What are your plans after graduate school? Right now, I plan to relax and enjoy some free time!  Working full time while taking classes in the evenings is tough!  That being said, it’s a great opportunity and will help open doors for my career.  I plan to continue working for Boeing designing the Space Launch System at least until the first launch, scheduled for 2017.  Working for NASA would definitely be amazing, but I could see myself staying with Boeing for my whole career.  Right now, NASA is my customer, so I get to work with NASA even though I don't work for them.

Any advice for students interested in pursuing a career in engineering? Definitely make sure to get a firm grasp on math, specifically calculus.  Most engineering classes assume that you have a working knowledge of calculus.  Having a strong foundation in math will really help make the classes more manageable, allowing you to focus on learning about the engineering problems, and not getting stuck on the math tools needed to solve those problems.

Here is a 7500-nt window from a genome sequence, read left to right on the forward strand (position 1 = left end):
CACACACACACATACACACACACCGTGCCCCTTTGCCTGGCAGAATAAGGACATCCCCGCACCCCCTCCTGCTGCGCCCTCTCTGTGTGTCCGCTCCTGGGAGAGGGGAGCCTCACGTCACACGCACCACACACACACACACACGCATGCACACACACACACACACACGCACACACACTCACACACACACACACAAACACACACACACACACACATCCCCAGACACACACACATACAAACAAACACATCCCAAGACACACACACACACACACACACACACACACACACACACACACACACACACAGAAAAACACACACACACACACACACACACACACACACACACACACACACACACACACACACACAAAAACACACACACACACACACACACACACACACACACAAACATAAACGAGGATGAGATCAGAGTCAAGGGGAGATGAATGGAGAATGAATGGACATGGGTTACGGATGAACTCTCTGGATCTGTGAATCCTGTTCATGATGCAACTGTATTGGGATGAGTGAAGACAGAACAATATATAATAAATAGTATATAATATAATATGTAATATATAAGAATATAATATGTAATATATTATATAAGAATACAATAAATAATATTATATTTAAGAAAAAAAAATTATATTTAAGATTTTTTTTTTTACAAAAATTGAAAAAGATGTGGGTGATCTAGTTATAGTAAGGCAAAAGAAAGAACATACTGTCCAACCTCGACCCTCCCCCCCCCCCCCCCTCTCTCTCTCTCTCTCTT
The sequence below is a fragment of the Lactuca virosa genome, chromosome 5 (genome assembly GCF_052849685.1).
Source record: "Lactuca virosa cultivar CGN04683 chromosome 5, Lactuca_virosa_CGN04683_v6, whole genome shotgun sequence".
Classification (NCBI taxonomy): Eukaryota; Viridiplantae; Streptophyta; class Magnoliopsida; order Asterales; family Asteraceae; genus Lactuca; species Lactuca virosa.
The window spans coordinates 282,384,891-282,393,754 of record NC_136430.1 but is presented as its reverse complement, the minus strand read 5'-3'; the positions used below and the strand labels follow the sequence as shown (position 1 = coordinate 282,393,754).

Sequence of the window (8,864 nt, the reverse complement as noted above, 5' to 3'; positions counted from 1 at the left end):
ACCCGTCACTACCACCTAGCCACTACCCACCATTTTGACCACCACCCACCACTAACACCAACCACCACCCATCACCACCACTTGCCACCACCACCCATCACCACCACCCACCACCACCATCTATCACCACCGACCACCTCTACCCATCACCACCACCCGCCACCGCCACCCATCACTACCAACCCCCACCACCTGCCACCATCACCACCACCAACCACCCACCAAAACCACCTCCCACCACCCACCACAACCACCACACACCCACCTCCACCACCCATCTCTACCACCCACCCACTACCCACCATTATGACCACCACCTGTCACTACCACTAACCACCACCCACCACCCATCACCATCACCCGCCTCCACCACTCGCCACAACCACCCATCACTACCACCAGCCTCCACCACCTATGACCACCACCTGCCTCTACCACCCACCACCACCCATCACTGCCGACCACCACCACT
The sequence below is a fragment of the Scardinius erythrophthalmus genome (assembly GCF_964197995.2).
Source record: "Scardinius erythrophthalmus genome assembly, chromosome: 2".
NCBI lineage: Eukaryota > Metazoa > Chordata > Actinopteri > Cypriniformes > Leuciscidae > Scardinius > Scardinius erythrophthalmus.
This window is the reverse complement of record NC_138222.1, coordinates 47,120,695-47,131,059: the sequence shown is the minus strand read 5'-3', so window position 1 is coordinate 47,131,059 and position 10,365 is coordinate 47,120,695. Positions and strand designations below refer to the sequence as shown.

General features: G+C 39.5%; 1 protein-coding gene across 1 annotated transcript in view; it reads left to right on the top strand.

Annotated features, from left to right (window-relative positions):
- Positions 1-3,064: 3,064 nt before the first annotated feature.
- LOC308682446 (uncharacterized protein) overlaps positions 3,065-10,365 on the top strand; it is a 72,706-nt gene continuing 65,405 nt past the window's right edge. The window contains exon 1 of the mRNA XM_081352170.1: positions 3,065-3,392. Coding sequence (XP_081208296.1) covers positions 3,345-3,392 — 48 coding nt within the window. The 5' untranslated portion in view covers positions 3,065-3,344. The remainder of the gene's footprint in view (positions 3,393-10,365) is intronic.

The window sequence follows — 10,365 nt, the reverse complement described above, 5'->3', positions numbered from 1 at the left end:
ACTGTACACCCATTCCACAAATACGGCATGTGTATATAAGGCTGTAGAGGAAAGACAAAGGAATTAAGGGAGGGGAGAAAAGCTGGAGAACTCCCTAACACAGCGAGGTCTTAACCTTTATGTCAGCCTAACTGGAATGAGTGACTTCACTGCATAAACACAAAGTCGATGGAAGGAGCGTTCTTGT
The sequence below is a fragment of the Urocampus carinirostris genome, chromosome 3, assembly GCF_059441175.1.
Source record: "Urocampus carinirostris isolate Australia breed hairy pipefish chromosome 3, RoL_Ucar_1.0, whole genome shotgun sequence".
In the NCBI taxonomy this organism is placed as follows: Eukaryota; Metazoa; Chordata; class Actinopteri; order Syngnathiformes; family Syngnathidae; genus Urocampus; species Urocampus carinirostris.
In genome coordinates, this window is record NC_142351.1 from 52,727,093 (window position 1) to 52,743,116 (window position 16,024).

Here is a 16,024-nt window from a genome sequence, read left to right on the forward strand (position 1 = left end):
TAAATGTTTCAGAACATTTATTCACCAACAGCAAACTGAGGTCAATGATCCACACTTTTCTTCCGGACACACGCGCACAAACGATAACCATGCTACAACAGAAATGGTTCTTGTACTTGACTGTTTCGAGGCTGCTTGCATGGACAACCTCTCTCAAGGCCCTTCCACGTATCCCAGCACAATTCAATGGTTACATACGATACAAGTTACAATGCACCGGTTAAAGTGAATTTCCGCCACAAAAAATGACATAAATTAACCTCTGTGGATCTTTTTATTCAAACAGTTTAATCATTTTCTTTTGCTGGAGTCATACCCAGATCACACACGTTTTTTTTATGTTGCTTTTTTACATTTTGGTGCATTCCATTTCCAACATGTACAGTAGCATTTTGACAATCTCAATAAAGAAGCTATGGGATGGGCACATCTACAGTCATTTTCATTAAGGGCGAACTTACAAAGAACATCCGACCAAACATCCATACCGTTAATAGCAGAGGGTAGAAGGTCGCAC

Internships or co-ops also are invaluable.  Companies are looking for new hires who have real world work experience.  Having a 4.0 GPA is great, but not if you got that by doing nothing but studying, never getting involved in outside projects or organizations.  Make sure you get involved in clubs or organizations, both within your field of interest as well as just for recreation and other passions you may have.  A well-rounded resume is much more than just your GPA.  It needs to show that you have a drive to accomplish things, can work as a team, and when you get an interview, they will want to hear about your real-life experiences.  Study hard, work hard and play hard, and you'll be well on your way to success.

Chris Dale holds a Bachelor’s degree from Georgia Tech in Aerospace Engineering and is currently working on a Master of Science in Aeronautics and Astronautics Engineering from Purdue University. He is happily married to Michelle Belsante Dale. They reside in Huntsville, Alabama, where Chris works as a Reliability and Maintainability Engineer for the Boeing Company.

Chris Dale in the cockpit of a craft at Boeing, where he works as an engineer.
Chris, his wife Michelle, and their dog.
Andres Guzman with Chris Dale at HSP's first graduation.